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This subject introduces students to empirical research demonstrating economically important patterns of behaviour that violate standard rationality assumptions, and to theorectical research aimed at capturing these behavioural patterns in tractable models. Most of the semester will be devoted to behavioural aspects of individual decision making, such as temptation and present-biased preferences, prospect theory, reference-dependent preferences, and over-confidence. We will also cover happiness research and behavioural public economics. This subject can be profitably taken alongside ECON30022, which in addition to the design of experiments also covers behavioural aspects of strategic interaction.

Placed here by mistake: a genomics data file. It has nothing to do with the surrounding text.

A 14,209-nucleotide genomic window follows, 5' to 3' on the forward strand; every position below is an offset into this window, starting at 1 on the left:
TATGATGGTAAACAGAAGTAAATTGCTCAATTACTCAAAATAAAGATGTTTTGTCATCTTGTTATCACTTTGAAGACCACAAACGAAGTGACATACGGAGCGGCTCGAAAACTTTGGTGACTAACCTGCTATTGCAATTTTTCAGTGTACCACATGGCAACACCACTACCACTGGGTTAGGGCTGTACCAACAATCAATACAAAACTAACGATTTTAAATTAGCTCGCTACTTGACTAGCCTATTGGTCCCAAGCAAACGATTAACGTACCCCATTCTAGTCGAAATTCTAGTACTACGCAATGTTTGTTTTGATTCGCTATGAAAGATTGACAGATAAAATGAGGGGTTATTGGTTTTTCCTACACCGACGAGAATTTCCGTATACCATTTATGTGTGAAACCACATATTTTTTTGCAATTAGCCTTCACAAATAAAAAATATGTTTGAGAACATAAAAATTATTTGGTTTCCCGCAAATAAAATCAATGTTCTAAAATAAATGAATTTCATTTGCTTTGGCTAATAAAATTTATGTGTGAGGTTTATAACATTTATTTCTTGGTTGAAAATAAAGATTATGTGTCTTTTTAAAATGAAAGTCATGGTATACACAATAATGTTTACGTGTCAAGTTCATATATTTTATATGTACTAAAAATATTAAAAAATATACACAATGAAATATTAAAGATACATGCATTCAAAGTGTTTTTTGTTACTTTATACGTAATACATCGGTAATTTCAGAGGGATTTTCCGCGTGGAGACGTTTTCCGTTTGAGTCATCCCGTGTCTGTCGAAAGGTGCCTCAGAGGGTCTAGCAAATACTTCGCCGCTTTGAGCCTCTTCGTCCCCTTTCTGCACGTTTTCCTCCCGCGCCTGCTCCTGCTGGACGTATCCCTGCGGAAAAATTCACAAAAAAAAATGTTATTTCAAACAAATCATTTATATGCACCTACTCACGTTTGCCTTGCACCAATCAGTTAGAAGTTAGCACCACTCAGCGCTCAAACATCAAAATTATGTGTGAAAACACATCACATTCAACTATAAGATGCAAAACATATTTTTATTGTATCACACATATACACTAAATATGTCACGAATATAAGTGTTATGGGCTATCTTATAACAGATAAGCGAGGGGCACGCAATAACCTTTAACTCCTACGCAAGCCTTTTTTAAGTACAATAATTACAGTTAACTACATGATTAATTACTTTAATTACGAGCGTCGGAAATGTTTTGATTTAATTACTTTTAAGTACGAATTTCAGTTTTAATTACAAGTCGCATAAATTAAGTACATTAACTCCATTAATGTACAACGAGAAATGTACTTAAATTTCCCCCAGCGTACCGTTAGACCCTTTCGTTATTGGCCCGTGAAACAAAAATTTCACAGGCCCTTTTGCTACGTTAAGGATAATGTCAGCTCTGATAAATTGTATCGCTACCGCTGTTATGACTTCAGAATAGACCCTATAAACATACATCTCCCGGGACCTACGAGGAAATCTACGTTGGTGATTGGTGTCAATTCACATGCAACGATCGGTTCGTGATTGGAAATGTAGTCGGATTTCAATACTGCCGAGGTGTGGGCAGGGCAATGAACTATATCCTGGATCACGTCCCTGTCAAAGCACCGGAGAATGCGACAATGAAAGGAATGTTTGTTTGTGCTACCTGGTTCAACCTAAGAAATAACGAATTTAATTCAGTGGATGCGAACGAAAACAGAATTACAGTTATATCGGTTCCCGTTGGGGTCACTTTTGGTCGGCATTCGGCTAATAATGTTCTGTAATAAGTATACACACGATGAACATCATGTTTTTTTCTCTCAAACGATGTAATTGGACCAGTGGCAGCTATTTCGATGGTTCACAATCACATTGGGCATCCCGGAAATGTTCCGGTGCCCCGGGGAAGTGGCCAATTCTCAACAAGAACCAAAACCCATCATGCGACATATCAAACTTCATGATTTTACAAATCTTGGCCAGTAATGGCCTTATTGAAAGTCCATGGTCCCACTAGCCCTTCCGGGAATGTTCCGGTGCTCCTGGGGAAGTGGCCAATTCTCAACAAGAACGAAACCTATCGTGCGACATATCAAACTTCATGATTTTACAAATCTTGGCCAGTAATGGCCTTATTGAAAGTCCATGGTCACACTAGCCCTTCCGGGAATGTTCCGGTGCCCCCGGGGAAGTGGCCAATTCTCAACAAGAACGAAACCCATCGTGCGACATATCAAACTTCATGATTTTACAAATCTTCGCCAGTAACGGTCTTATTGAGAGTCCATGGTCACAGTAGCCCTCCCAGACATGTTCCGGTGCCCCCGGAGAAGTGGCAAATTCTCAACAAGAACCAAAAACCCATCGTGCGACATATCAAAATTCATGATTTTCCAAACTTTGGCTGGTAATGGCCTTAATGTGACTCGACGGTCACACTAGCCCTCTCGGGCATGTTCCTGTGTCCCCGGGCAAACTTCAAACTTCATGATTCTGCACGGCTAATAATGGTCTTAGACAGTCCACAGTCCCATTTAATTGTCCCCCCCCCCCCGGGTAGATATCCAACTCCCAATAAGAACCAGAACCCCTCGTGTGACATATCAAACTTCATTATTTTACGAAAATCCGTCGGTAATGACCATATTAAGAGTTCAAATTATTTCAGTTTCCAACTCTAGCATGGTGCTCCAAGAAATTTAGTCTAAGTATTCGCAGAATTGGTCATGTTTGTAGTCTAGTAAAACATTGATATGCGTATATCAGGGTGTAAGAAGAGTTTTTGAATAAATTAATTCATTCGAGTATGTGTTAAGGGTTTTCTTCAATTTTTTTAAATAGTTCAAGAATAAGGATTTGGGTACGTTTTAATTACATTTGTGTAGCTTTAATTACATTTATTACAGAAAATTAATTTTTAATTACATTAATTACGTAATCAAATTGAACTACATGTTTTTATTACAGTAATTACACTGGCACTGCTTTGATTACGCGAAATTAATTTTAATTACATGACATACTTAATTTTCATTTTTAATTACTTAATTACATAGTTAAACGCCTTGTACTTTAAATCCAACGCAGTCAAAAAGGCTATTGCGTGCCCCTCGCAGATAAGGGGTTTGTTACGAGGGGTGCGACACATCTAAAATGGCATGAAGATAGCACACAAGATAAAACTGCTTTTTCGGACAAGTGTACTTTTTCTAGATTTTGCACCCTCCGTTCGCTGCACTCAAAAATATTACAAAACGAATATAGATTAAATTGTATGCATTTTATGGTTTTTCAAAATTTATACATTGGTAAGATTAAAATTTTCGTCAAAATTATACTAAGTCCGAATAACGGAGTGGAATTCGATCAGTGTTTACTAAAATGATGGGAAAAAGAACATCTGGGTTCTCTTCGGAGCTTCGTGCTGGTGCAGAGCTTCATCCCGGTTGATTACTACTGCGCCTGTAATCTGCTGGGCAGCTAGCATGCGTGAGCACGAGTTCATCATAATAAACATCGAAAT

Intended learning outcomes
On successful completion of this subject, students should be able to:
- Explain behavioural patterns uncovered in behavioural economics and how they relate to standard economics assumptions
- Explain formal models developed by behavioural economists to tractably capture such findings
- Evaluate the contribution of behavioural economics to economic knowledge
High level of development: written communication; application of theory to practice; critical thinking; synthesis of data and other information; evaluation of data and other information.
Moderate level of development: oral communication; problem solving; interpretation and analysis; accessing data and other information from a range of sources; receptiveness to alternative ideas.
Some level of development: collaborative learning; team work; statistical reasoning; use of computer software.
Last updated: 20 February 2024